I popped my hands on my hips. “Then how are we going to eat, Olivia? Who’s going to buy the groceries? Mom?”
She stared up at me, her brows lowered and lip jutting out. “I don’t want to go.”
“Oh, come on!” I reached for her again, but she took one look at my gloved hand and stuck her tongue out. I closed my eyes and counted to ten. “Seriously, I’m going to leave you outside if you don’t knock it off.”
Olivia latched onto my leg at that point, howling.
“Fine,” I muttered, limping forward as my evil sister held on. I dug out the keys and managed to get the door open. It was like pulling a forty-pound sack of potatoes. “Olivia, come on. I’d really like to have Adam come over tonight. That’s not going to happen if you keep acting like this.”
She continued to sob like I’d pulled off all the heads to her Barbie dolls—which I had done once, when she’d ripped apart my sketchpad because Squeaky needed new bedding.
But damn, the kid was strong. She held on all the way to the kitchen, letting go and plopping down on the warped tile only after I pulled a juice box out of the fridge.
“You want this?” I shook it in the air, just out of her reach.
Her eyes narrowed as she swiped at it.
“Okay. You can have this and a package of cookies of your choice if you stop crying.”
Olivia whined, wiggling her fingers. “Can’t we go tomorrow?”
“No.” I peeled off the straw and unwrapped the plastic. Slowly, I stabbed the straw into the top and took a sip while she whined some more. “Mmm, this is really good.”
“All right!” she shouted.
Triumphant, I handed over the juice box. “What’s your deal, anyway?” I asked as I went over to one of the cupboards.
“I just don’t wanna go. I have a bad feeling, Emmie.”
I rolled my eyes as I yanked open the cabinet. The handle popped off in my hand. Fabulous. I scanned the sparse shelf, dropping the handle on the scuffed counter. “We need to get food, like now.” I reached inside, frowning. “All we have is generic mac and cheese and canned green beans.”
“I like beans.”
“We can’t just have green beans for dinner, Olivia.” I moved onto the fridge. The leftover vegetable soup was gone, meaning Mom had decided to feed herself at some point today. That was a step back into the land of the living, right?
While Olivia sulked at the kitchen table, I scribbled down a quick and dirty grocery list. I’d kill for some Doritos, but the budget only allowed for that or milk.
Olivia liked milk.
I made her some mac and cheese, which she took into the living room so she could watch cartoons. Probably wasn’t the best pre-dinner snack. The sound of children laughing and singing lulled me to a blissfully blank state of mind while I washed the dishes from last night. Hopefully Olivia would be in better spirits before we made the trip to the store. I wasn’t in the mood to pull a screaming child through the produce section.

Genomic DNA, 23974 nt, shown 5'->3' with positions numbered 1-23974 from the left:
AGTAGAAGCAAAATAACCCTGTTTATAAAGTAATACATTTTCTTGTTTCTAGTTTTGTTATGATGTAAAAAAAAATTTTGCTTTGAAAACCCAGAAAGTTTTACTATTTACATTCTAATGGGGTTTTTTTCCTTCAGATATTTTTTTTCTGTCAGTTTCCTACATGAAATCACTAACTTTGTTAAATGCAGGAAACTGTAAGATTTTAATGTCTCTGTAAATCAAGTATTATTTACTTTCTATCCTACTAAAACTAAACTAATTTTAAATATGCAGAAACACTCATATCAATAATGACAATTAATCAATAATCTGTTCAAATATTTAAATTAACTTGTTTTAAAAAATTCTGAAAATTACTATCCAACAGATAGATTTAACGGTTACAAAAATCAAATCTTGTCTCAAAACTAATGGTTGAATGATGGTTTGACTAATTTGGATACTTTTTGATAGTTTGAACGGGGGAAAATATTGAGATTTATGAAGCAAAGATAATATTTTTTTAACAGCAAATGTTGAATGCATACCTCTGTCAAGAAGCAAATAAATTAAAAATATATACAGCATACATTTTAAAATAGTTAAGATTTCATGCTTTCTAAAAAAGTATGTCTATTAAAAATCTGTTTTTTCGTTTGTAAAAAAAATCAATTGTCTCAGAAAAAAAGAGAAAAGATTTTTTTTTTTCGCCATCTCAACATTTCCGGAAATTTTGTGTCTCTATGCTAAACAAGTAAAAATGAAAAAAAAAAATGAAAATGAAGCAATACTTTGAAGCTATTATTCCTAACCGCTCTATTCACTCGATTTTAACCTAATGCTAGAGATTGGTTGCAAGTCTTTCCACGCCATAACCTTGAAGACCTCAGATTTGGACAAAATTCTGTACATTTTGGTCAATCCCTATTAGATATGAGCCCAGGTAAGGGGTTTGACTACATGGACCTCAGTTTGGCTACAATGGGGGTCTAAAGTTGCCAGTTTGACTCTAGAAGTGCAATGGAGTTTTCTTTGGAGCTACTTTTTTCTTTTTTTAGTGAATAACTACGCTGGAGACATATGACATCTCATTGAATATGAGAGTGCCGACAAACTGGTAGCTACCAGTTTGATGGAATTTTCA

Sighing, I dried my hands and went upstairs to get the cash, trying not to let the everyday worries creep up on me. I didn’t want to think—not about Dad or the life I’d lost since the accident, or how Olivia had been able to bring me back, or why I couldn’t touch anything. I didn’t want to give too much thought to being the sole caregiver for a little girl who surely deserved better than me. She deserved a mother—a real one. But all she had was a sister who couldn’t touch her and a lifeless shell of a mother hiding in her bedroom.
Sometimes I wanted to do what Mom was doing—say “screw it” and just waste away. Who’d blame me? But then, who’d take care of Olivia? Out of nowhere, I thought of Hayden Cromwell. Hours after the weird library incident, I was pretty sure I’d imagined him standing by the window.
No one that good-looking had a reason to be that creepy.
A quick check of Mom’s room induced the same urge I felt every time I looked in on her—the rampant need to throw something at her sleeping head. She sprawled across the bed, a broken, beautiful doll with deep red curls and porcelain skin. Mom was utterly useless. Was it even humanly possible to sleep as much as she did? Maybe she just pretended to sleep so much. I really didn’t know. Each day that’d passed after the accident, my mom had simply faded further away. Just like the memory of my dad’s face.
I approached her bed, folding my arms around me. “Mom?”
“Mom, if… if you’re listening, Olivia really needs you.”
A burning kicked up in the back of my throat, and my chest felt like it was weighed down with cement. “She deserves better than this. She needs you to be her mom.”
I whipped around and left her bedroom. The heaviness in my chest lingered as I pulled out the cash, separating just enough to cover the bare essentials.
We were running out of money. Dad’s life insurance would be gone within the next year. What would I do then? College was out of the question. Hell, finishing my senior year might be out the window if I needed to get a job sooner than I’d planned.
Downstairs, Olivia waited for me; her face stained with the remnants of her earlier tears. I looked away, feeling like an epic failure. “You ready?”
Tipping her chin down, she shrugged her tiny shoulders. She didn’t talk to me the whole way out to the Jeep. While she buckled herself in the backseat, I eyed the needle on the gas gauge and mentally counted the leftover funds.